Being Interviewed by a Board of Education by Larry Aronstein

Being Interviewed by a Board of Education

 

 

Over the last several years boards of education have become more actively involved in interviewing and selecting candidates for leadership positions. State law dictates that only the Board can make personnel appointments. Of course, board members are elected officials and as such they have their own priorities and can be influenced by their constituents. Consequently, if a candidate is going to be interviewed by the Board, you need to find out who they are and what their priorities might be.

 

Find out the occupation of board members. The kind of questions that a professional educator might ask are different from those of an accountant, or a techie, or a real estate agent. Does the trustee have a child in the special education program, or is he or she involved in youth athletics, the music boosters, or the performing arts? Board Members for the most part are parents and will ask the kind of questions that parents ask. Be prepared to answer questions like these:

 

  1. What expertise do you bring to your staff in enhancing student learning through the use of technology?
  2. How would you go about assisting a teacher who is having difficulty with classroom management/student discipline?
  3. How would you go about determining what your priorities should be in your new position?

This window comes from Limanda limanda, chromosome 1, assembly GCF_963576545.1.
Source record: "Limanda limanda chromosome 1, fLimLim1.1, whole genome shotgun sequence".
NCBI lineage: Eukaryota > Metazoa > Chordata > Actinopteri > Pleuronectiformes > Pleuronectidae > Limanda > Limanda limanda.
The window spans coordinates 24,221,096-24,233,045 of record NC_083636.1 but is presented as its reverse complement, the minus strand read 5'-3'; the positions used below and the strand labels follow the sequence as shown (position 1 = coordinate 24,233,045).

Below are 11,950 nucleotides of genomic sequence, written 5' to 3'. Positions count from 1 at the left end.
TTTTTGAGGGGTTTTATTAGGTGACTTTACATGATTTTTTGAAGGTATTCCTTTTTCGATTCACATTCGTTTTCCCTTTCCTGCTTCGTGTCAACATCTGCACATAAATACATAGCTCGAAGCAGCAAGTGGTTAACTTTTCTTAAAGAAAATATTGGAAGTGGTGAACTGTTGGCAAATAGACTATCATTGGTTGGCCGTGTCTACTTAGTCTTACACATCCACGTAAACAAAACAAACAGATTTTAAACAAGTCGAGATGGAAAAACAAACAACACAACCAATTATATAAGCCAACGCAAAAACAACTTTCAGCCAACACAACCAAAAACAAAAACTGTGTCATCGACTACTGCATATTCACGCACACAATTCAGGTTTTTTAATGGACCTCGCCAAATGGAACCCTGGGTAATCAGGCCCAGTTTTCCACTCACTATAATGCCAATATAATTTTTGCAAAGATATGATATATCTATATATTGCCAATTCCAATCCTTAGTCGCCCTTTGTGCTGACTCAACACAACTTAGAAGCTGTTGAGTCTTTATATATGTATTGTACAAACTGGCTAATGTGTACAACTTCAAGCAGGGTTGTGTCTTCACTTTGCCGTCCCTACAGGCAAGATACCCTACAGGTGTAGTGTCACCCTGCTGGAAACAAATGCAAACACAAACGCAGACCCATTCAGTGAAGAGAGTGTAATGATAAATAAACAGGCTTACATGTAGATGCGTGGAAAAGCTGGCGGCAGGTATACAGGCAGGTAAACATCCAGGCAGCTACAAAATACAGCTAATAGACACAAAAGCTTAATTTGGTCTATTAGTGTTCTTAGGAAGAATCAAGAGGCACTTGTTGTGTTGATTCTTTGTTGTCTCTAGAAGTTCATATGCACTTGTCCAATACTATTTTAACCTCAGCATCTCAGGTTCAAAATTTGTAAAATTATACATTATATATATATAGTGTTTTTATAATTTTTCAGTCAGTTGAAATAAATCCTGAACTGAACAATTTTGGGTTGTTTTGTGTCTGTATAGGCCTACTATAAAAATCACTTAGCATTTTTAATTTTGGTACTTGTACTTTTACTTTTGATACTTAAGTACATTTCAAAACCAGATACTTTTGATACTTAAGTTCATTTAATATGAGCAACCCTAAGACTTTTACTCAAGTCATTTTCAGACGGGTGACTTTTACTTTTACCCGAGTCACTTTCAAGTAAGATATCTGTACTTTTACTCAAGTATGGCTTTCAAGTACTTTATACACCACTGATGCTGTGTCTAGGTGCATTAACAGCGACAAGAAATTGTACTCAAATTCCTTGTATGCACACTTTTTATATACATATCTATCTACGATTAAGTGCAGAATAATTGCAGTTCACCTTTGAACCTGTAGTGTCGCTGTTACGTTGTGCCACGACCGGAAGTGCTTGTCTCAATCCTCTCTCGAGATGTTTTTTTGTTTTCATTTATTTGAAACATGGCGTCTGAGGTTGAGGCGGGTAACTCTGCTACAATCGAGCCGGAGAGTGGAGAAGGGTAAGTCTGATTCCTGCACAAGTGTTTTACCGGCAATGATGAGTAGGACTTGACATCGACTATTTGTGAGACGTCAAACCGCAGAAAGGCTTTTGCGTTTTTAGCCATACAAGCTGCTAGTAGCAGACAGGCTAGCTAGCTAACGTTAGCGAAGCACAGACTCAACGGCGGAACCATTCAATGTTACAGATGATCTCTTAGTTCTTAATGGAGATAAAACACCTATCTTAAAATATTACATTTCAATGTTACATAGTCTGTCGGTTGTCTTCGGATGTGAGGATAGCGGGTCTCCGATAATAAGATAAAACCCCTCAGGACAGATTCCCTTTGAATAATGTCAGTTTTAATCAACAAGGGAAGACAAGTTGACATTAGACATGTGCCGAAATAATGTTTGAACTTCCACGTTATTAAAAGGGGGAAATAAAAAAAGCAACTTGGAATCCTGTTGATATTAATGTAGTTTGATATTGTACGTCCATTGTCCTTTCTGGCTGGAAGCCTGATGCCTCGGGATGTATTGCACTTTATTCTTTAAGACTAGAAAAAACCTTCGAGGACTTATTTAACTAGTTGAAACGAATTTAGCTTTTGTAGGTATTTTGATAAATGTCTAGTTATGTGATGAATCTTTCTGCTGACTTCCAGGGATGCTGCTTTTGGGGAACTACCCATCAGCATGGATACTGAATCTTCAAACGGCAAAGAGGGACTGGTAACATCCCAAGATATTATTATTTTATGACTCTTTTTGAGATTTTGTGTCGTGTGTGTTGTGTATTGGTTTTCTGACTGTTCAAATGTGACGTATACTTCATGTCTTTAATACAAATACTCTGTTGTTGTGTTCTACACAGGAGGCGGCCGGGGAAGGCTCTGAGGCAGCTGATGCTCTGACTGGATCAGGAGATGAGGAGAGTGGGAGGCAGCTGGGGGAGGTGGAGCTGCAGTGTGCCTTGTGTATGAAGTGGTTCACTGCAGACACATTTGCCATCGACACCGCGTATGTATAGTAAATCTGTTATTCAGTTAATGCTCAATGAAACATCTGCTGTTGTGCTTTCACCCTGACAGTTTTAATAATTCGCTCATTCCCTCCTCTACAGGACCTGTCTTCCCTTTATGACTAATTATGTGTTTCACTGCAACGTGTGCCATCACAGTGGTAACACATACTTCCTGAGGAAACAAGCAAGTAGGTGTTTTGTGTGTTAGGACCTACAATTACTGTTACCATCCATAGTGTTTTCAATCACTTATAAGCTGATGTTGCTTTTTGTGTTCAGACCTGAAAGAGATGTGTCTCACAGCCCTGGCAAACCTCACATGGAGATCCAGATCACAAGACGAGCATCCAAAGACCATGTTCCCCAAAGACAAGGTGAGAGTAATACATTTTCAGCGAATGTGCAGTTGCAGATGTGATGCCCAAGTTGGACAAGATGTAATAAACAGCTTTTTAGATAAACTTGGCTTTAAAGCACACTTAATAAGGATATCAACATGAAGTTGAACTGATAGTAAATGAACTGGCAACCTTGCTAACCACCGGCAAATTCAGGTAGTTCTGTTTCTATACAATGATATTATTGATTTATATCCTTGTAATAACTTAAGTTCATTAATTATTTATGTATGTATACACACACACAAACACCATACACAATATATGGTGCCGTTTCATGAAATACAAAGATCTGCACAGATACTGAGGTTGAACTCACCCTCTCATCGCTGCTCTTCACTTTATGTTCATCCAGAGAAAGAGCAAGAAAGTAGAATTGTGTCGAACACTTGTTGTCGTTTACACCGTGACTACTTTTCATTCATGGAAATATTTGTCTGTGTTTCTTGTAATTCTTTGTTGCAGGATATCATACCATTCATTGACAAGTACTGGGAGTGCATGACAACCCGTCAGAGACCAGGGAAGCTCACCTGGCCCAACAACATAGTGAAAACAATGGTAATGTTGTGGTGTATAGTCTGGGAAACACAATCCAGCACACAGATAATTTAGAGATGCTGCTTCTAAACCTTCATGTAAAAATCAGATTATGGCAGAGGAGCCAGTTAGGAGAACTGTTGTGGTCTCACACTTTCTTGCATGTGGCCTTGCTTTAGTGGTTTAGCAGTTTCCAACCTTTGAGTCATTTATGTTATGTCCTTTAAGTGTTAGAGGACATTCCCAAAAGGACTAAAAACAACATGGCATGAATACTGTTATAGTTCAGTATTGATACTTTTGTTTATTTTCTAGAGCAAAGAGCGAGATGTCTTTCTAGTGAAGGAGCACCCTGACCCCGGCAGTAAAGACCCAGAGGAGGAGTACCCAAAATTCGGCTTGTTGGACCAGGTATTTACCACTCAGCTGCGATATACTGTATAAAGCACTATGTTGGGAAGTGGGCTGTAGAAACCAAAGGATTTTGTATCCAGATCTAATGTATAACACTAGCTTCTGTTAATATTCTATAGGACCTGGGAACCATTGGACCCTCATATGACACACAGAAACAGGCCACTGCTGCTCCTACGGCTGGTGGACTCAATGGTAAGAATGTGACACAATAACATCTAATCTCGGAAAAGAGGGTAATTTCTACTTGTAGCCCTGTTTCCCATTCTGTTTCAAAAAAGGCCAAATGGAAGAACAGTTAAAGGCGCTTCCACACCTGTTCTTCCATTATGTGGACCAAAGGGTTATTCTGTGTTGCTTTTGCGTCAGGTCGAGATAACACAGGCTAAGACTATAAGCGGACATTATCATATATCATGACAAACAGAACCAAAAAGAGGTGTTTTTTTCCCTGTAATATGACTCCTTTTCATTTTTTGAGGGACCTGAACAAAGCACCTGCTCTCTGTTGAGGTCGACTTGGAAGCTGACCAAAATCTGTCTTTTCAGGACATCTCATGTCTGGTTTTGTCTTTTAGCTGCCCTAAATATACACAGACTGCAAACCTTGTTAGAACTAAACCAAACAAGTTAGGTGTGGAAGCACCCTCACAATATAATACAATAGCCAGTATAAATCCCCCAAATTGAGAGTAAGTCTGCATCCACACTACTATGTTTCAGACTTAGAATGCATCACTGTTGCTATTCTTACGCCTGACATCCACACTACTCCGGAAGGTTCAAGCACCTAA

4. How would you deal with a veteran teacher who is not receptive to your recommendations?
  5. What characteristics do you look for in an excellent teacher?
  6. What would you do if your supervisor made a decision that you disagreed with and you felt would harm children?
  7. How would you deal with a parent who is dissatisfied with how a teacher is conducting his/her class? Assume that the parent has already spoken to the teacher.
  8. If you interviewed candidates for a teacher vacancy, what three questions would you ask them?
  9. What would you do to attract more students into the music and arts programs?
  10. What would you do to support the philosophy of inclusion in our special education program?

 

Beware that some Board Members can be aggressive and/or argumentative in how they ask questions and may challenge you. Do not fight back. Keep your cool, remain professional, and if you don't agree, just say: "That's an interesting point. I would have to think about that".

 

A final reminder. Remember that the two most important factors in getting a job is being likeable and being a good fit for the school-community. Be pleasant, smile, and try to resonate with the cultural norms and values of the Board.

Dr. Aronstein coaches school leaders and aspiring leaders in preparation for interviews and their development of resumes. Contact him at larryaronstein@yahoo.com

 

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